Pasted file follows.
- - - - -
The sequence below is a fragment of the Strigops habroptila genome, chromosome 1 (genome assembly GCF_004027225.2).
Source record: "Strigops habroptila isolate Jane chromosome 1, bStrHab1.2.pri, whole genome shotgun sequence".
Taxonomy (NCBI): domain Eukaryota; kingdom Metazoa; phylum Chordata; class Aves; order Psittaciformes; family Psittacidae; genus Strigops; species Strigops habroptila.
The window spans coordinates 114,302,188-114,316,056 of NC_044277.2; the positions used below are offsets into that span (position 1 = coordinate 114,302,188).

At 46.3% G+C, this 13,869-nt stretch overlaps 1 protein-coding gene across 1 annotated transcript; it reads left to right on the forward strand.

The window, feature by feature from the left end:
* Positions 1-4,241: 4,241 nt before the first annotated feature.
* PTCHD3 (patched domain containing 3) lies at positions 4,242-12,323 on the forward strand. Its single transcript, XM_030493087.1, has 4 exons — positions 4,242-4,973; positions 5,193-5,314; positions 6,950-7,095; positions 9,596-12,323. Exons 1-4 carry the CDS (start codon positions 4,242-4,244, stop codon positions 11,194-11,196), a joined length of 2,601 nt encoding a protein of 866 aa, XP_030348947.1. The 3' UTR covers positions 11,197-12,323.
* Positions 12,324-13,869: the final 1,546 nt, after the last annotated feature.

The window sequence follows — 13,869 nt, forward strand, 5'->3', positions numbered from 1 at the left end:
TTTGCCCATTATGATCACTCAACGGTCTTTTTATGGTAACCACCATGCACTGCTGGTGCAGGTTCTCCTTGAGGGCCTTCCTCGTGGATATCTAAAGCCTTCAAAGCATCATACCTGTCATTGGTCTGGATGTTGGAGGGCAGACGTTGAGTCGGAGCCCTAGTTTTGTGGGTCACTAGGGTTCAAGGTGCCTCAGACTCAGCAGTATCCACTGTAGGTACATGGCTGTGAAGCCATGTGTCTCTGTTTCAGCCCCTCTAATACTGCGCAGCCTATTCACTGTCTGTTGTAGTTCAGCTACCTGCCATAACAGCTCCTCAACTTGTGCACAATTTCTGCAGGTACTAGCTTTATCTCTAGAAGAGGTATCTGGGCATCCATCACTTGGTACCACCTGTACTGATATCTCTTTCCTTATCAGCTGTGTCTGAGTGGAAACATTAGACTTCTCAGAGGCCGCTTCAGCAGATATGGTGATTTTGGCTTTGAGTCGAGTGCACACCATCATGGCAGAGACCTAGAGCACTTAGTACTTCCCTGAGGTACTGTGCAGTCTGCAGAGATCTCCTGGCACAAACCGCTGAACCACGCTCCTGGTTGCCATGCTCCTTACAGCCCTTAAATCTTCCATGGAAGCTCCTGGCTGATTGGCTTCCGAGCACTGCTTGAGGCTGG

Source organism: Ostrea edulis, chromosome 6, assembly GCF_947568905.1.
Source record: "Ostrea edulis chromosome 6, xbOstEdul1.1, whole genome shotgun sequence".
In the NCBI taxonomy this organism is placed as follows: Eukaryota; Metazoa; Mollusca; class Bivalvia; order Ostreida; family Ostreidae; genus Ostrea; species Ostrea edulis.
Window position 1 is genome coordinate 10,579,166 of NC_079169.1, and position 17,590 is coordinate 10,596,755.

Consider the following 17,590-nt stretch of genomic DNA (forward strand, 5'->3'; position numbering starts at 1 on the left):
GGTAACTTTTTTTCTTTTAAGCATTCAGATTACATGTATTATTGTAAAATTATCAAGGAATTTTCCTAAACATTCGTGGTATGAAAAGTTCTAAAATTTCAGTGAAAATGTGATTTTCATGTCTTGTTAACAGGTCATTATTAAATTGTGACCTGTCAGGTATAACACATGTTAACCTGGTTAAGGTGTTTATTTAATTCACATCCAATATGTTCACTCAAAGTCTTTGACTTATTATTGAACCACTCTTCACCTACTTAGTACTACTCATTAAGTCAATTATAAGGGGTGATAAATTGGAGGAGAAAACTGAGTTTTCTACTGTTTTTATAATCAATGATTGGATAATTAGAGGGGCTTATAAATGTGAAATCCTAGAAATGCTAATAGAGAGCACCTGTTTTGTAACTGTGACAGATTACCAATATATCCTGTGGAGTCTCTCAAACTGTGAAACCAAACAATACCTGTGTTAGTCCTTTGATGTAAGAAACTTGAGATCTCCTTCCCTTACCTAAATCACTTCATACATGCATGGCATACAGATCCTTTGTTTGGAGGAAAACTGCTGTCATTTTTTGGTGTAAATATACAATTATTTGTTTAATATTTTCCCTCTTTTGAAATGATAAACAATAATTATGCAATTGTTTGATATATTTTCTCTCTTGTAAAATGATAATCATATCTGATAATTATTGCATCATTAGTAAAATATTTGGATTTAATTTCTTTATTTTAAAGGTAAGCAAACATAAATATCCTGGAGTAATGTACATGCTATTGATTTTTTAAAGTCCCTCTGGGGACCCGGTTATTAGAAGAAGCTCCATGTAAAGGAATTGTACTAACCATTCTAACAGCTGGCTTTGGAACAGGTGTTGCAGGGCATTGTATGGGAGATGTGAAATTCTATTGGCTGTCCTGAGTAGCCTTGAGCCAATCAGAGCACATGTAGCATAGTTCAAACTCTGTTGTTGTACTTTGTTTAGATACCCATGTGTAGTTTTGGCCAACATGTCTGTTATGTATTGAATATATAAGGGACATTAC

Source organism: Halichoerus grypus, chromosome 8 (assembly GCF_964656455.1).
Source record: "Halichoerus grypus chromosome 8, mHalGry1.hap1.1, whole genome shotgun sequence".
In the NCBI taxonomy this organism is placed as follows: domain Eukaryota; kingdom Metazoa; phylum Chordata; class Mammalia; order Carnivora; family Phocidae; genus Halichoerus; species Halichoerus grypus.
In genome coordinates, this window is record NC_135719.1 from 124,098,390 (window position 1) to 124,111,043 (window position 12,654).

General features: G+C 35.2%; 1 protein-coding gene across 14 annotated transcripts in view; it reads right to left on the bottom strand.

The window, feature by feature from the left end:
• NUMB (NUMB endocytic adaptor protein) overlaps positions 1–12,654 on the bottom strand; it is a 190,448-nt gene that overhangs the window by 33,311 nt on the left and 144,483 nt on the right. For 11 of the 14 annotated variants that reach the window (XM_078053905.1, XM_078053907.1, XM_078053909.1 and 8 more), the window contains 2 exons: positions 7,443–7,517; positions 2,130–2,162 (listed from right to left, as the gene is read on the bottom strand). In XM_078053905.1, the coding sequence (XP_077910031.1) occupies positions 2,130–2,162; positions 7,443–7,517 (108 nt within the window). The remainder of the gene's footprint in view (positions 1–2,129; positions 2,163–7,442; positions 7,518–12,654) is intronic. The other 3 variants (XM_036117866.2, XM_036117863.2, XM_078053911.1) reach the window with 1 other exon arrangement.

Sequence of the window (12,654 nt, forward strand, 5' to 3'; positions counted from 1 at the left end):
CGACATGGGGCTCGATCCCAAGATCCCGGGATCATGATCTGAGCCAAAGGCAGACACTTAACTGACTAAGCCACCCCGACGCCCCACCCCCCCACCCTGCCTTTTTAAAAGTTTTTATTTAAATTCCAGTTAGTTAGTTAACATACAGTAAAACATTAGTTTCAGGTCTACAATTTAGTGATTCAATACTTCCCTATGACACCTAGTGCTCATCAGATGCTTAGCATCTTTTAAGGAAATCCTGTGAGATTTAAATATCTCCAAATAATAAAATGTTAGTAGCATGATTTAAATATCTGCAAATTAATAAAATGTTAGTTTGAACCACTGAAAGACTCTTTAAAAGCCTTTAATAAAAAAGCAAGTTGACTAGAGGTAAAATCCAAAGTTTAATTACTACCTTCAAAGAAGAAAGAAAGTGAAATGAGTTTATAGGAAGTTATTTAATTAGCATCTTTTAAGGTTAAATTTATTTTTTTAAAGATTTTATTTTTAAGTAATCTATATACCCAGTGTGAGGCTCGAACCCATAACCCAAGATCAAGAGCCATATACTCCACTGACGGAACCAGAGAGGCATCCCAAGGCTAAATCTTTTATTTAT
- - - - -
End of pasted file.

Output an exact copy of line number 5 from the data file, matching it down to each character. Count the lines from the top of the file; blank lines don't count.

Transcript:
At 46.3% G+C, this 13,869-nt stretch overlaps 1 protein-coding gene across 1 annotated transcript; it reads left to right on the forward strand.